WASHINGTON, April 16 (Reuters) - U.S. President Barack Obama signed a bill into law on Thursday that repairs the formula for reimbursing Medicare physicians after Congress, in rare bipartisan fashion, passed a fix earlier this week to prevent a 21 percent cut in doctors' pay.
Sitting outside in the White House Rose Garden in his shirt sleeves, Obama said he was signing the bill now rather than waiting for a formal ceremony so it could go into force right away.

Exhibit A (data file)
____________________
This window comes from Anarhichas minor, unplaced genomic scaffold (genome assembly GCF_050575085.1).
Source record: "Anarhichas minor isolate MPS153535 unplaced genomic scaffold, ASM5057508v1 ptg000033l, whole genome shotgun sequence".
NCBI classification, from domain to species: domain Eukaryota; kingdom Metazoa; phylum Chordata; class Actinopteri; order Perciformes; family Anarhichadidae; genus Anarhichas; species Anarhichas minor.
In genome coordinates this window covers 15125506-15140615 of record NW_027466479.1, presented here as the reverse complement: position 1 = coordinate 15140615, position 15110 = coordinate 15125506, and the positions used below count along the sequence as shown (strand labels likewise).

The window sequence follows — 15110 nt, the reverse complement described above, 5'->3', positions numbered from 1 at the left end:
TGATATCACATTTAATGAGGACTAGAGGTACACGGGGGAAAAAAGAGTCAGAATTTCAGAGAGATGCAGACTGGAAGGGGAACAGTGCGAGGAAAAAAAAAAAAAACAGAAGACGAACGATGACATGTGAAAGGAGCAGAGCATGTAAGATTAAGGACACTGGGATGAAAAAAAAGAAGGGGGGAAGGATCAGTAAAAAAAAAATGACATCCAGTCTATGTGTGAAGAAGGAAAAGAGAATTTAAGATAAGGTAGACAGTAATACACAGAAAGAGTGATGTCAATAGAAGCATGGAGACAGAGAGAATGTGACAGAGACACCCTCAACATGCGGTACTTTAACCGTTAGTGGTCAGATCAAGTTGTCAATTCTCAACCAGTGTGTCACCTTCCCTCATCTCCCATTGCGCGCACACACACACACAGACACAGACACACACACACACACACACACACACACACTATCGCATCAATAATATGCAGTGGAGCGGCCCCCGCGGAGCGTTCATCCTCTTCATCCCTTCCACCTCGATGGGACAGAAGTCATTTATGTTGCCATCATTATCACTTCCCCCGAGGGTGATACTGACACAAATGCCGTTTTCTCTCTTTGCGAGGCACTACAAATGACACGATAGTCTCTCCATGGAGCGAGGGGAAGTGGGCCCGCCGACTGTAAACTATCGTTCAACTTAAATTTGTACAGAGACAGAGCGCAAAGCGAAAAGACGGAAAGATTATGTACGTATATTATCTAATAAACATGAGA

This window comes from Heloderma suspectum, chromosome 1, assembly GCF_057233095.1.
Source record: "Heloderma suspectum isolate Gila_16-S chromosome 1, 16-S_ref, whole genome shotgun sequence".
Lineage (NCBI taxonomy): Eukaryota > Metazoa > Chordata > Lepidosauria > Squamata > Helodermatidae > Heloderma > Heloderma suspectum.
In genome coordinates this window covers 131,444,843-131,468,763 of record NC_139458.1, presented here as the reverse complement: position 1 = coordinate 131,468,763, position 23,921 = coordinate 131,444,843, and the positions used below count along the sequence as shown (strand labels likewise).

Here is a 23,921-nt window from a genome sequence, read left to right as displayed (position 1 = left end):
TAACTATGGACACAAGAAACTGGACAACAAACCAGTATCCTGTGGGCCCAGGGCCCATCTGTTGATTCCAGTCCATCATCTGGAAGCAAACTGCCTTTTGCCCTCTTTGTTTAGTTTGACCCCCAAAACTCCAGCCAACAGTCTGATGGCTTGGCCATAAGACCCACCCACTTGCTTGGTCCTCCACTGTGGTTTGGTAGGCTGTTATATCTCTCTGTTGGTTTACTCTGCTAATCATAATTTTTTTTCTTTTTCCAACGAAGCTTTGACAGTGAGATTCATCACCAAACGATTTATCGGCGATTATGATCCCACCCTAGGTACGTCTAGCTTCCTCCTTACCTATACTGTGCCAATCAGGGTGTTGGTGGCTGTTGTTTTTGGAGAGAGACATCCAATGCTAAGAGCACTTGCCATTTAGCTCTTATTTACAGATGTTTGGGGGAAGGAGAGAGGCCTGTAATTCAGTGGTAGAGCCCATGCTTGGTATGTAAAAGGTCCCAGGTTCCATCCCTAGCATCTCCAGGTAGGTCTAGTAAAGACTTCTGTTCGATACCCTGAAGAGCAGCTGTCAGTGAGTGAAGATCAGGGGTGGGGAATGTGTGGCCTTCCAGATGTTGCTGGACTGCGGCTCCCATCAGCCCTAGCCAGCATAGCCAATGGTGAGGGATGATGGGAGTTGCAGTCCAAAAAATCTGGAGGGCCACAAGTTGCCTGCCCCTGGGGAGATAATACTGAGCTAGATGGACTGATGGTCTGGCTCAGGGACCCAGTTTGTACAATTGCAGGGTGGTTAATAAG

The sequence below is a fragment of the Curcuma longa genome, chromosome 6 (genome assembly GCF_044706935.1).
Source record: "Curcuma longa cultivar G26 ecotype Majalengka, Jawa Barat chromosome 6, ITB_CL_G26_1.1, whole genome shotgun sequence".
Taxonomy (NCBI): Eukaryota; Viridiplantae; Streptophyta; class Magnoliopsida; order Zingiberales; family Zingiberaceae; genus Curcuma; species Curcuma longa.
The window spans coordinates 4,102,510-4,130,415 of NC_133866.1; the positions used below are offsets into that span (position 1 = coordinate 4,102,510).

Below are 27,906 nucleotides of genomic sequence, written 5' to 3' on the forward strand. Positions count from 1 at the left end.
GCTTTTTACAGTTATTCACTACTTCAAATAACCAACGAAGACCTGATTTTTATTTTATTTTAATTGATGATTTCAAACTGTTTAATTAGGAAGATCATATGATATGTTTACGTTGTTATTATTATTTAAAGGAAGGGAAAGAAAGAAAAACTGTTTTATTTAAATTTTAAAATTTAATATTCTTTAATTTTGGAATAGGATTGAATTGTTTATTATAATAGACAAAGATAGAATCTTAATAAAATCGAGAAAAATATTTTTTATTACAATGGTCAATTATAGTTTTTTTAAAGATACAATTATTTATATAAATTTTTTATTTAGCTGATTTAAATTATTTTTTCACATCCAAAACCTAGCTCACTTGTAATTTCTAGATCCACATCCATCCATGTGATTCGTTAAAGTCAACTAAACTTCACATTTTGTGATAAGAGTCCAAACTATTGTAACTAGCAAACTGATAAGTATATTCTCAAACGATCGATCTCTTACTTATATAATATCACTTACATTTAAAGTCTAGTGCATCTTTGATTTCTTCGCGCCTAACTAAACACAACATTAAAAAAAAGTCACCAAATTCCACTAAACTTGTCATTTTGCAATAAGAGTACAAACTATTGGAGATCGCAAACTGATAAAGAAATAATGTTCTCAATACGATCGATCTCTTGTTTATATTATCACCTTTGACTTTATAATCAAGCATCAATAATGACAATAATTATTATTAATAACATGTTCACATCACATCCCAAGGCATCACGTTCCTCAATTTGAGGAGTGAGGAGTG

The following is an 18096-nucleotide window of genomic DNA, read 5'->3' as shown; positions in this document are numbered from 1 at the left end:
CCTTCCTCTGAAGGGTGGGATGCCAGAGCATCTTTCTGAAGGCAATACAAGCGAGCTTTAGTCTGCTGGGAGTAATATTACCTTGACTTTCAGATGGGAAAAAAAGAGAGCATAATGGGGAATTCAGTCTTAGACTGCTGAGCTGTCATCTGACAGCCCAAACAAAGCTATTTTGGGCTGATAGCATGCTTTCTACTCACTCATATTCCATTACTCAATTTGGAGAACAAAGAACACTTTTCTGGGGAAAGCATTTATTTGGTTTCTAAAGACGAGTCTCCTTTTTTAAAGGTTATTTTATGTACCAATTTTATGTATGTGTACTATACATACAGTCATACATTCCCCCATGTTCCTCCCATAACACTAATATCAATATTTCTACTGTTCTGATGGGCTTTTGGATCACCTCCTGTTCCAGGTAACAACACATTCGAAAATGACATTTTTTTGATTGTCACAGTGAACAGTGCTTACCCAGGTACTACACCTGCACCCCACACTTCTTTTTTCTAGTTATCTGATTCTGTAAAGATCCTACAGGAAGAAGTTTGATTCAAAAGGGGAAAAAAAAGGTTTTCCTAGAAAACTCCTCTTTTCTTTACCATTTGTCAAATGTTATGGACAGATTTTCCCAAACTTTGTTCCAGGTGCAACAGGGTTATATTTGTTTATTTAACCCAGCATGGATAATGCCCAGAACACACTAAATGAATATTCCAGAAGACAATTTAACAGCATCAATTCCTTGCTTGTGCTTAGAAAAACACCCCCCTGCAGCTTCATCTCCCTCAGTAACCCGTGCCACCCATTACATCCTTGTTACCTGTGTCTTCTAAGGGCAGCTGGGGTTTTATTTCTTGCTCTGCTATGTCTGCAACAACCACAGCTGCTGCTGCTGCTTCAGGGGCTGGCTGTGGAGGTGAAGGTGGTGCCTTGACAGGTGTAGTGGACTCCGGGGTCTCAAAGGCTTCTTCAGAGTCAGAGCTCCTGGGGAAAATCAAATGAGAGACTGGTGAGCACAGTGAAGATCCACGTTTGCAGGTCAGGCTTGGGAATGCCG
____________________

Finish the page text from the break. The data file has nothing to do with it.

"This was a bipartisan effort," Obama said, adding he hoped the practice of Republicans and Democrats working together would become a habit on Capitol Hill.
"Because we wanted to make sure doctors' payments didn't get cut off, I'm signing it now."
The measure replaces a 1990s formula that linked Medicare doctor pay to economic growth, with a new formula more focused on quality of care. It also requires means-testing of Medicare beneficiaries so higher income people pay higher premiums. (Reporting by Jeff Mason. Editing by Andre Grenon)
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